This piece from The Associated Press pretty much sums it up:
British troops in the tense southern city of Basra greatly reduced their presence in the streets Thursday, apparently responding to a provincial governor's call to sever cooperation until London apologized for storming a police station to free two of its soldiers…
…Iraqi National Security Adviser Mowaffak al-Rubaie called Monday's attack by British forces on a Basra police station "a flagrant violation of Iraqi sovereignty."
…At least five Iraqis were killed during Monday clashes between British forces and Iraqi police and demonstrators.
There’s winning hearts and minds for you.
Elsewhere, a roadside bomb hit a U.S. convoy in southern Baghdad, killing one soldier and wounding six others; a car bomb wounded another American soldier outside the capital; and suspected insurgents gunned down at least eight Iraqis in four separate attacks Thursday, officials said.
And speaking of Baghdad, here’s an interesting tidbit from Knight Ridder:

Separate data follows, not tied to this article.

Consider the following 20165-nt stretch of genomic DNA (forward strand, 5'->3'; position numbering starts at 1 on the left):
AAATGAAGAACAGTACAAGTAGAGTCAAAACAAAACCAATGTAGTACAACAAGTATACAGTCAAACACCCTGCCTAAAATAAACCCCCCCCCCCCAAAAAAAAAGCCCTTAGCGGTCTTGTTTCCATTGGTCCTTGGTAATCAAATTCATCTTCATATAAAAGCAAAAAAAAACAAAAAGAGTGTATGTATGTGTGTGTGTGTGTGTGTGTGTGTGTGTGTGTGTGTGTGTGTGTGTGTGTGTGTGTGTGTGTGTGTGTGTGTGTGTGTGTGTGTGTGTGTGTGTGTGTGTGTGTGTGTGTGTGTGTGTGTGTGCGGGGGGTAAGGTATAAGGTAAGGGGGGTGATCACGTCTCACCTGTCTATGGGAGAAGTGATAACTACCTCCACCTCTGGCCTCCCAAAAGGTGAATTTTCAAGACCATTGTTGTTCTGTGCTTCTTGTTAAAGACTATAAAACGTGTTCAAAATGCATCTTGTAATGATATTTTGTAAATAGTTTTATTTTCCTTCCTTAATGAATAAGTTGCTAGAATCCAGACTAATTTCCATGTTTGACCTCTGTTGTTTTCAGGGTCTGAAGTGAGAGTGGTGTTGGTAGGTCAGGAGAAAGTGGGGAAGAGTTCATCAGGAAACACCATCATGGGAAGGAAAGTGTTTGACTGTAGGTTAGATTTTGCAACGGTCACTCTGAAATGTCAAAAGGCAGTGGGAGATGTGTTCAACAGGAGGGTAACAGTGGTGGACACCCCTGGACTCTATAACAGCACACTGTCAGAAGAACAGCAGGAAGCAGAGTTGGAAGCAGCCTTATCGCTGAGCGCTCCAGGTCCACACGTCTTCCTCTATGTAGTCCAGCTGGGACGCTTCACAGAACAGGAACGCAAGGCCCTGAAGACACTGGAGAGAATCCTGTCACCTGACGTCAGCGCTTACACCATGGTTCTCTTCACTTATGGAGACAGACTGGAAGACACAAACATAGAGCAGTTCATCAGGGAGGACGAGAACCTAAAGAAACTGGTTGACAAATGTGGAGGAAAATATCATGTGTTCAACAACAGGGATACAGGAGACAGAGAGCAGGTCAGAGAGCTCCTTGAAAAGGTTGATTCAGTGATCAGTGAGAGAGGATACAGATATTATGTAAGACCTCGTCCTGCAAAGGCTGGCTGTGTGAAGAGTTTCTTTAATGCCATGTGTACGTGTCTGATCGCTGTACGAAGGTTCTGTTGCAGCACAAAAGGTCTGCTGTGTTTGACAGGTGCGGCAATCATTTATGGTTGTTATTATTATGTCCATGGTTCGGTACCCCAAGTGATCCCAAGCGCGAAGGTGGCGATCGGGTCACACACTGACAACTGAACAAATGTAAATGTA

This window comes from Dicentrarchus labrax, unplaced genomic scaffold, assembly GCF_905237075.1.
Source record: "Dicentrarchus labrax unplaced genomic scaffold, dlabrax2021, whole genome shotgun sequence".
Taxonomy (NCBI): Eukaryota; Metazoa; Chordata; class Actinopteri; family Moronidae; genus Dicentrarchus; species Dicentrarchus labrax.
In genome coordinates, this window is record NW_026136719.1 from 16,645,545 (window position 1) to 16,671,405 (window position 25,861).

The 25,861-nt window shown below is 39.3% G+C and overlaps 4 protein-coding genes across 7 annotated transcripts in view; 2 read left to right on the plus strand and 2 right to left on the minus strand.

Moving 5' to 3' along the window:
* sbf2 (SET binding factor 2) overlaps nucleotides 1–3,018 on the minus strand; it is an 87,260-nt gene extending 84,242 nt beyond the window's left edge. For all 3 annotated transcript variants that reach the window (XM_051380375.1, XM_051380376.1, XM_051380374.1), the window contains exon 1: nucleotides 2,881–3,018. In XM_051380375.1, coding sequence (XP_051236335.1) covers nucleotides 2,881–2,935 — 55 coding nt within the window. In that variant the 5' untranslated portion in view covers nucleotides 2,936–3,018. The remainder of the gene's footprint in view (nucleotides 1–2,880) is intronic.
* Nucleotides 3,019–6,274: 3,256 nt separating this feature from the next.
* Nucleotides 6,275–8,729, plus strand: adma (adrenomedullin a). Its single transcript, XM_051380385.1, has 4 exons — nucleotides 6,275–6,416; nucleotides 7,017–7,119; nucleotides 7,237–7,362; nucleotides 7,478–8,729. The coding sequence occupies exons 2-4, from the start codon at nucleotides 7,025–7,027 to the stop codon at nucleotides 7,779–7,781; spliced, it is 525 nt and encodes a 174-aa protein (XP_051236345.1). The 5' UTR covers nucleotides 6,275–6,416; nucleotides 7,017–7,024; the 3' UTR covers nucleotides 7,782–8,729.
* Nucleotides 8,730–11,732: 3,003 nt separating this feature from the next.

The ethnic cleansing of Baghdad neighborhoods is proceeding at an alarming and potentially destabilizing pace…
…Government officials and academic experts agree that the virtual expulsion of some ethnic groups from mixed communities is troubling and threatens the nation's stability, which depends on a degree of ethnic harmony.
Two years into our occupation of Iraq, the place is up for grabs. There is no “plan” or “strategy” by which we can herd this cat stampede.
As I said in an earlier column, the only argument for “staying the course” that still has any resonance is the one that says we owe the Iraqis something for all the tragic mistakes we made attempting to “liberate” them. But it appears to me that whatever we “owe” them, we’ve come pretty close to paying off.
Saddam Hussein is gone. We have spent enormous national treasure attempting to help Iraq institute a government and establish an infrastructure. If they can’t learn to get along, that’s their problem, not ours. And as the situation in Basrah illustrates, the notion that we can force them to live together in harmony is absurd.
My exit strategy? Get the constitution ratified and get out. When they get their act together, then and only then should we think about going back in and helping them rebuild. Whatever we want in terms of bases or oil we can negotiate for then.